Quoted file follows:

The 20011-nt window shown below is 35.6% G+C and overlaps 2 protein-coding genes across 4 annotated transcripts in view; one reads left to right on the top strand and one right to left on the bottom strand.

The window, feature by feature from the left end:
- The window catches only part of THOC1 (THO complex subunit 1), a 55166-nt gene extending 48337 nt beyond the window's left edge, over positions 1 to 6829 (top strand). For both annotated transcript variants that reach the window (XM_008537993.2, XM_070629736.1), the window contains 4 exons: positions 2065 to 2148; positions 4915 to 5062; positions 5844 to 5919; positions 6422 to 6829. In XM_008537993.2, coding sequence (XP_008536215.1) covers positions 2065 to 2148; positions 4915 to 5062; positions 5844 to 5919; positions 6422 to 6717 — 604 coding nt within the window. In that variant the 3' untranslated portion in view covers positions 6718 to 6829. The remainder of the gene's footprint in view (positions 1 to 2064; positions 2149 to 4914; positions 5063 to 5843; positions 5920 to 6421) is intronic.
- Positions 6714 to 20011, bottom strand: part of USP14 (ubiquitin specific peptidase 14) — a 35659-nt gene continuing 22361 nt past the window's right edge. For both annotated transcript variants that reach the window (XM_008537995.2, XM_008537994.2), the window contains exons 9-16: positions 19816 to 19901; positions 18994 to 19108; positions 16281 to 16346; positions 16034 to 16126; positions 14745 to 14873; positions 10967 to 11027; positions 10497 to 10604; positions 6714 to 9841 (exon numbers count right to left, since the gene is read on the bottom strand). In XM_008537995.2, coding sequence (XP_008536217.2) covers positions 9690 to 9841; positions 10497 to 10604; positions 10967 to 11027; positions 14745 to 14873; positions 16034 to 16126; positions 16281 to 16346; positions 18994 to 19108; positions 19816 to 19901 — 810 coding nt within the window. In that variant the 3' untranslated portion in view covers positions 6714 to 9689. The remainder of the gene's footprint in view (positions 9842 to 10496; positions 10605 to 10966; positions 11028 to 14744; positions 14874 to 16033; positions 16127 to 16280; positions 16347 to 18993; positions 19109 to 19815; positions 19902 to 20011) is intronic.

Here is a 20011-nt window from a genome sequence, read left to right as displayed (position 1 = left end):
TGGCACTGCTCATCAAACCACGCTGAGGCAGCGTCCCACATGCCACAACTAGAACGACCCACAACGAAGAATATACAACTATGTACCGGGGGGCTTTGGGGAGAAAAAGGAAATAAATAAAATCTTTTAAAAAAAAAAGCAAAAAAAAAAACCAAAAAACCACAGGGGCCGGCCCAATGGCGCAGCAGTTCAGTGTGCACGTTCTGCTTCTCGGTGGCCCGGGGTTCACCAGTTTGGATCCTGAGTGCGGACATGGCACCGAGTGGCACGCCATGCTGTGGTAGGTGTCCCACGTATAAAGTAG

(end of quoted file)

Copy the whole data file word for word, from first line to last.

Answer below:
The 20011-nt window shown below is 35.6% G+C and overlaps 2 protein-coding genes across 4 annotated transcripts in view; one reads left to right on the top strand and one right to left on the bottom strand.

The window, feature by feature from the left end:
- The window catches only part of THOC1 (THO complex subunit 1), a 55166-nt gene extending 48337 nt beyond the window's left edge, over positions 1 to 6829 (top strand). For both annotated transcript variants that reach the window (XM_008537993.2, XM_070629736.1), the window contains 4 exons: positions 2065 to 2148; positions 4915 to 5062; positions 5844 to 5919; positions 6422 to 6829. In XM_008537993.2, coding sequence (XP_008536215.1) covers positions 2065 to 2148; positions 4915 to 5062; positions 5844 to 5919; positions 6422 to 6717 — 604 coding nt within the window. In that variant the 3' untranslated portion in view covers positions 6718 to 6829. The remainder of the gene's footprint in view (positions 1 to 2064; positions 2149 to 4914; positions 5063 to 5843; positions 5920 to 6421) is intronic.
- Positions 6714 to 20011, bottom strand: part of USP14 (ubiquitin specific peptidase 14) — a 35659-nt gene continuing 22361 nt past the window's right edge. For both annotated transcript variants that reach the window (XM_008537995.2, XM_008537994.2), the window contains exons 9-16: positions 19816 to 19901; positions 18994 to 19108; positions 16281 to 16346; positions 16034 to 16126; positions 14745 to 14873; positions 10967 to 11027; positions 10497 to 10604; positions 6714 to 9841 (exon numbers count right to left, since the gene is read on the bottom strand). In XM_008537995.2, coding sequence (XP_008536217.2) covers positions 9690 to 9841; positions 10497 to 10604; positions 10967 to 11027; positions 14745 to 14873; positions 16034 to 16126; positions 16281 to 16346; positions 18994 to 19108; positions 19816 to 19901 — 810 coding nt within the window. In that variant the 3' untranslated portion in view covers positions 6714 to 9689. The remainder of the gene's footprint in view (positions 9842 to 10496; positions 10605 to 10966; positions 11028 to 14744; positions 14874 to 16033; positions 16127 to 16280; positions 16347 to 18993; positions 19109 to 19815; positions 19902 to 20011) is intronic.

Here is a 20011-nt window from a genome sequence, read left to right as displayed (position 1 = left end):
TGGCACTGCTCATCAAACCACGCTGAGGCAGCGTCCCACATGCCACAACTAGAACGACCCACAACGAAGAATATACAACTATGTACCGGGGGGCTTTGGGGAGAAAAAGGAAATAAATAAAATCTTTTAAAAAAAAAAGCAAAAAAAAAAACCAAAAAACCACAGGGGCCGGCCCAATGGCGCAGCAGTTCAGTGTGCACGTTCTGCTTCTCGGTGGCCCGGGGTTCACCAGTTTGGATCCTGAGTGCGGACATGGCACCGAGTGGCACGCCATGCTGTGGTAGGTGTCCCACGTATAAAGTAG